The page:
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In terms of speeds and feeds, Symmetrix DMX is clearly an improvement over its predecessor. By moving from mirroring (RAID 0) to parity RAID, DMX has slightly more usable capacity than a Symm 8000 (37TB vs. 34TB), but uses fewer disk drives (288 vs. 384). Connectivity is up from 32 ports on the 8830 to 96 front-end ports on the DMX 2000. Last but not least, cache bandwidth improved dramatically. By switching from a bus to so-called matrix architecture, Symmetrix DMX got a 40X boost in aggregate cache bandwidth, up from 1.6GB/s to 64GB/s --compared to 15.9GB/s on Hitachi's 9980V array.
Or did it? EMC's claims to 64GB/s aggregate cache bandwidth (128 direct connections through cache at 500MB/s) is what Arun Taneja, an independent analyst in Hopkinton, MA, calls "a marketing spec number." "The more important number is 16GB/s"--the performance that a fully loaded DMX 2000, with its eight caches, can actually sustain (each with four regions, accessed simultaneously at 500MB/s),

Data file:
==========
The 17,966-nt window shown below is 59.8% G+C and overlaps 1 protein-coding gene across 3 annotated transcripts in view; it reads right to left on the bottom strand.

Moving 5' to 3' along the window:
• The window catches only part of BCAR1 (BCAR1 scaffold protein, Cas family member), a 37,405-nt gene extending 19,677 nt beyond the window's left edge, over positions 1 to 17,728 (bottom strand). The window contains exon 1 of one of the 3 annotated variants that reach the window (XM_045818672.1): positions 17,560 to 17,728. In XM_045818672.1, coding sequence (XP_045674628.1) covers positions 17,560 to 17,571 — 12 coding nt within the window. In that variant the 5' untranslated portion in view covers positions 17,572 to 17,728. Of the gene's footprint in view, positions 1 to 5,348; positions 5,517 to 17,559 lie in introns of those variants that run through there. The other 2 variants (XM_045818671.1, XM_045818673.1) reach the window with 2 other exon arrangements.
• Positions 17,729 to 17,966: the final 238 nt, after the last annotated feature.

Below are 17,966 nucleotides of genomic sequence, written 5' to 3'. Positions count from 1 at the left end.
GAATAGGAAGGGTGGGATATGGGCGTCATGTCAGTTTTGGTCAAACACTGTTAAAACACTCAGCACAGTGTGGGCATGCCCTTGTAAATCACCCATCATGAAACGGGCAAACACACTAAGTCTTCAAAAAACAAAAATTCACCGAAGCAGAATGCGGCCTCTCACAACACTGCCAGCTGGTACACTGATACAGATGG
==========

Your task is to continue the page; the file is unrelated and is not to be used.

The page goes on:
On other fronts, DMX remains vulnerable to the HDS 9900 in terms of capacity, with only 37TBs, compared to the 9980V's 128TB. DMX is also missing a mirrored cache, although it does support a new error mitigation algorithm called Triple Modular Redundancy with Majority Voting. Only time will tell if this will satisfy users. "I'd hate to have a Florida situation," says Phil Townsend, HDS senior director of product marketing. "What happens then? A recount?"
This was first published in March 2003